A third and final example of offense to a religious community is the least publicized of these three cases - that of Germar Rudolf. Rudolf ran afoul of German anti-hate laws for having dared to write a scientific report on the chemical and technical aspects of the gas chambers of Auschwitz, which has been published as The Rudolf Report. On January 19, 1996 the German Attorney General demanded that Rudolf should spend 14 months behind bars.[6] Rudolf's offense was his publication of strong doubts about the official Holocaust story, a position that was offensive the Jewish community. Rudolf, unlike Madonna or even the Pope found no forgiveness from any voice of authority in Germany. He found his home raided and his books burned. Ultimately he needed to take refuge outside of Germany.[7] Early this year, American authorities cooperated with the government of Germany to deport Rudolf so that he could begin serving what is now an 18 month sentence for his writing and thoughts on the Holocaust.[8]

German Chancellor Merkel has yet to defend Rudolf against German prosecutors even though, like Pope Benedict, Rudolf has made decisive and uncompromising statements, which reject the use of violence in the name of religion. Rudolf has written, "After all the political trials and persecution, Germany really needs only one thing in the future: a large scale amnesty, a reconciliation with itself, an end to self-flagellation and self-destruction. I am therefore strictly opposed to any kind of threat, should the table be turned one day, and then the other side will be the target. What would be the difference between them and us?"[9]

It is clear that there can be no dialogue when one opinion is sanctioned and made illegal under the law. Rudolf has urged the very type of dialogue that Merkel credits to Pope Benedict, Rudolf wrote, "Reconciliation can progress only in a climate which fosters speaking from the heart and listening with an open mind and spirit; where opinions are expressed rather than choked back or even suppressed; where points of contention are discussed in a civilized manner and not hidden by hushing-up, distractionism, or violence."[10]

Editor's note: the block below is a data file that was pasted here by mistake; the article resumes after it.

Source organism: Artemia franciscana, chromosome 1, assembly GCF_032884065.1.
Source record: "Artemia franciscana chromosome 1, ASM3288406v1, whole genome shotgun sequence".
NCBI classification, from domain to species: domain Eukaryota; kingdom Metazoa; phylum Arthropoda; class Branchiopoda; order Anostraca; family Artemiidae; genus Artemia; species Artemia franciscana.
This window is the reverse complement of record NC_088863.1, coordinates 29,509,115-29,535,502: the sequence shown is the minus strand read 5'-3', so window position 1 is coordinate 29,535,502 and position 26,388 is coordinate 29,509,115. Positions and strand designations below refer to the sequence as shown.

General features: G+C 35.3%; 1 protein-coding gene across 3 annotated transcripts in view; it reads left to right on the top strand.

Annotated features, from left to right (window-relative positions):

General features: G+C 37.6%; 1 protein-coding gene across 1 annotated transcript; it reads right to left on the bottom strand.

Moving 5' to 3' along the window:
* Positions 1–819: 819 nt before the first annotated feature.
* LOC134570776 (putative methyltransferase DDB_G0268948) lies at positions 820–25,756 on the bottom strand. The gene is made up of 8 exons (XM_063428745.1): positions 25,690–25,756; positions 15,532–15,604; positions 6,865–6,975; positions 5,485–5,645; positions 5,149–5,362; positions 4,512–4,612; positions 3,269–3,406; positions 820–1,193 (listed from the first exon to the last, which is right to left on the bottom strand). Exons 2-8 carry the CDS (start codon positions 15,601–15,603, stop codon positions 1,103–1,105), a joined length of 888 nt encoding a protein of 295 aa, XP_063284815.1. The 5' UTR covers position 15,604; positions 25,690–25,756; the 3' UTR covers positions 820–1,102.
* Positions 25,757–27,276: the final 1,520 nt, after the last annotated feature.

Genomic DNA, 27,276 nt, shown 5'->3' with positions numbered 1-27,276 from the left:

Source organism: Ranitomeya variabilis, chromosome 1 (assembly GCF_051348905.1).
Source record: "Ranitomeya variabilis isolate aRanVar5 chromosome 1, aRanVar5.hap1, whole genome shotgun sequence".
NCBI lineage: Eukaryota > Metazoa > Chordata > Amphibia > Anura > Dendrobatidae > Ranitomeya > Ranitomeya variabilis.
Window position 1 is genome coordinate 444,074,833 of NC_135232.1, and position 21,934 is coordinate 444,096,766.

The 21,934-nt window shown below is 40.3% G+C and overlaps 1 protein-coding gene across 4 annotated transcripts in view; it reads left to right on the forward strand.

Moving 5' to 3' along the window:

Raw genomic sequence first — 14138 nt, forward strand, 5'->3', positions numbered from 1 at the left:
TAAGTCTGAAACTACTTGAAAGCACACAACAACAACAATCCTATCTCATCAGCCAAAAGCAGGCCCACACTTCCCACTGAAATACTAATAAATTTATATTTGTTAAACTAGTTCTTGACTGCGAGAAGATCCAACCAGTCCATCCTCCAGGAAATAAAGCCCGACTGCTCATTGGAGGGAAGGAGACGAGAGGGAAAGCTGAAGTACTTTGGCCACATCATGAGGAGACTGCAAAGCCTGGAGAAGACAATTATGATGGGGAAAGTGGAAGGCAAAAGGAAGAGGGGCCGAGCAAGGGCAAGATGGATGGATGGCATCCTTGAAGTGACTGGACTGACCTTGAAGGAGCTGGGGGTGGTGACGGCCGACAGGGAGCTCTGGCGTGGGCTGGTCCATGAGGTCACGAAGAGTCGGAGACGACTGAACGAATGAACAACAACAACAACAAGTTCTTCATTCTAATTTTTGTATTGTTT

Regardless of Germany's history, no one group deserves more protection under the law than another. If Rudolf sits in a German prison for having offended Jews, then Madonna and Benedict should join him in his cell for having offended Christians and Muslims respectively. One has the right to denounce Rudolf's work and opinions just as Muslims have rebuked the Pope. One certainly has the right to ignore Rudolf's work as Bishop Kaesmann has recommended in the case of Madonna. One should not have the power and authority to incarcerate someone for their opinion. Germany must recognize both the need to protect freedom of expression and the need for equal treatment under the law. If this type of hypocrisy is recognized in Tehran, why isn't it recognized in Berlin as well? The time has come for Germany to release its thought-criminals and begin a full and complete reexamination of its past with the sole objective of determining exactly what did and what did not happen during this tragic time in its history. Researchers and scholars must have the ability to explore the history of the Holocaust without fear of reprisals and imprisonment. Only following a period of free and open examination of its past can a true dialogue occur in Germany. Nothing can be more urgent or necessary.


Benjamin Harvey, Associated Press, "Pope's words on Islam spark torrent of protest" The Star Ledger, Sept. 16, 2006.
Germany to Monitor Madonna Show. (
German Prosecutors back off Madonna for Crucifixion Scene, (
Germar Rudolf, The Rudolf Report, p. 345
Rudolf, see The Rudolf Report, chapter 11 section 4 "Rudolf's Thought -Crimes,"especially pp. 345- 419.
Richard Widmann, Incitement to Hate. ( Also see: Rudolf and Verbeke charged with ThoughtCrimes in Germany. (
Germar Rudolf, Carlo Mattogno, Auschwitz Lies: Legends, Lies, and Prejudices on the Holocaust, Theses & Dissertations Press, Chicago, IL, 2005, pp. 20-21.
Germar Rudolf, ed., Dissecting the Holocaust, Theses & Dissertations Press, Capshaw, AL, 2000, p. 14.

Additional information about this document
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Author(s): Richard A. Widmann
Title: The Pope, Madonna, and Germar Rudolf
Published: 2006-01-10
First posted on CODOH: Oct. 30, 2006, 6 p.m.